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Beware of Frighteningly Deceptive Counterfeits Statement By Dwight Manley

November 12, 2015 in African Coins, Coins, Collecting, Education, Fake Coins, Gold, Gold Coins, Numismatica, Numismatics, Opinion, Precious Metals, PSA, World Coins

November 12, 2015

 

News Media Contact:
Dwight Manley, (714) 526-5460

Beware of Frighteningly Deceptive Counterfeits
Statement By Dwight Manley

 

Prominent rare coin dealer and collector Dwight Manley, owner of Fullerton Coins & Stamps in Fullerton, California and Managing Partner of the California Gold Marketing Group, who assisted a quarter-century ago in breaking up a counterfeit coin and counterfeit holder scheme, has issued the following statement.

The counterfeit quarter-ounce Krugerrand in a counterfeit NGC holder that was purchased in Fullerton, California. (Photo courtesy of Dwight Manley.)

The counterfeit quarter-ounce Krugerrand in a counterfeit NGC holder that was purchased in Fullerton, California. (Photo courtesy of Dwight Manley.)

“A frighteningly deceptive counterfeit has been encountered, and the world needs to be told about it. We recently realized that a 2005-dated quarter-ounce South African Krugerrand labeled NGC Proof 70 is not only a counterfeit coin, it is housed in a counterfeit Numismatic Guaranty Corporation holder that has the same certification number on the label as a genuine 2005 PF 70 one-quarter ounce Krugerrand listed in the NGC data base.”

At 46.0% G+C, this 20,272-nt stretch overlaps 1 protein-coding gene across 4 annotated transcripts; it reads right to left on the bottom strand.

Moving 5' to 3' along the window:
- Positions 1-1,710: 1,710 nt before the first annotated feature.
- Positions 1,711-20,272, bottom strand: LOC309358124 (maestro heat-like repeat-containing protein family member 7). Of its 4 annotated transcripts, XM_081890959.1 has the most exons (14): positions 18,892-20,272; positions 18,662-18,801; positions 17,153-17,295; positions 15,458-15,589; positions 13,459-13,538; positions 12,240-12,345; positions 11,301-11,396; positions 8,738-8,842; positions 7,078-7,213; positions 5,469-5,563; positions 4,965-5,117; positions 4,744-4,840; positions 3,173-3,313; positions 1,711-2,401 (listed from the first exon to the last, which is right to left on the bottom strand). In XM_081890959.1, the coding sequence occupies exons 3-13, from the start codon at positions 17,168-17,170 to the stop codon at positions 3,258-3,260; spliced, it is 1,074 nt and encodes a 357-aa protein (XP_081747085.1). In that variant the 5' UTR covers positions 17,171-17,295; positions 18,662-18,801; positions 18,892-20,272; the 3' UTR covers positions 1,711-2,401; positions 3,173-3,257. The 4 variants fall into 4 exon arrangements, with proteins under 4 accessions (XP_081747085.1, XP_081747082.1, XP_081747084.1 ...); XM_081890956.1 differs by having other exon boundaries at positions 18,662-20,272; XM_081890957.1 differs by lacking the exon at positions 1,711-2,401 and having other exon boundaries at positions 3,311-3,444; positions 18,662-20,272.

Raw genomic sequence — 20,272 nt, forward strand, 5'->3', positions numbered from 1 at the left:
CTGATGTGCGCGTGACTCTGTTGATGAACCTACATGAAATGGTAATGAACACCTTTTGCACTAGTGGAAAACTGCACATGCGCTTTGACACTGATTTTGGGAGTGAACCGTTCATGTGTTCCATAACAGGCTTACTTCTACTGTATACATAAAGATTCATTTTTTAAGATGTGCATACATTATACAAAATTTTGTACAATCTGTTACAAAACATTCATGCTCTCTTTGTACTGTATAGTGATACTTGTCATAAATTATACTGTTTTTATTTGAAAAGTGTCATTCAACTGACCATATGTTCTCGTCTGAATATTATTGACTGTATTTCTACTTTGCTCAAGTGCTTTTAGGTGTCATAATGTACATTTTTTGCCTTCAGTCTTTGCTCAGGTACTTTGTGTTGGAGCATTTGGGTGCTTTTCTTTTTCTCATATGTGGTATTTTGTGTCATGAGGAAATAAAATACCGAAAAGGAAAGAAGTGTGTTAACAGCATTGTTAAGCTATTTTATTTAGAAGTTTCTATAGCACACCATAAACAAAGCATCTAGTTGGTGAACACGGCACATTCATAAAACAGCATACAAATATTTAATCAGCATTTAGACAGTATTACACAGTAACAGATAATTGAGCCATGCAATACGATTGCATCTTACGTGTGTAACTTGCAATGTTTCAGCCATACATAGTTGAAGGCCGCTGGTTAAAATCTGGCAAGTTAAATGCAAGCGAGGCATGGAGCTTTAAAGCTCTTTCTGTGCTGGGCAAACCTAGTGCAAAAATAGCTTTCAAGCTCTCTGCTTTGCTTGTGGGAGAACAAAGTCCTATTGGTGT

“The fake was purchased on October 23, 2015 by a knowledgeable employee of Fullerton Coins & Stamps over the counter from a semi-regular customer. Before making the purchase, the employee checked the NGC website to see if the certification number and coin description matched. They did: cert number 3676849-006.”

“I recently examined the coin, and it just didn’t look quite right. I did a side-by-side, inch-by-inch comparison between the encapsulated coin the store purchased and the obverse and reverse photos on the NGC website. The reproduction of the NGC hologram on the fake is almost dead on the same; however, there is one distinct difference between fake and genuine on the left side of the front insert label. On the fake coin, the circle in the NGC logo (an encircled balance scale) goes almost entirely around the P in the grade PF 70. On the genuine coin’s label, the P is outside the logo circle.”

“An amazing amount of effort obviously went into creating a fake coin and a fake holder with a cert number and description that match a genuine coin. I’ve notified NGC, but in the meantime, I caution collectors and dealers to watch out for any similar, deceitful and dangerous counterfeits.”

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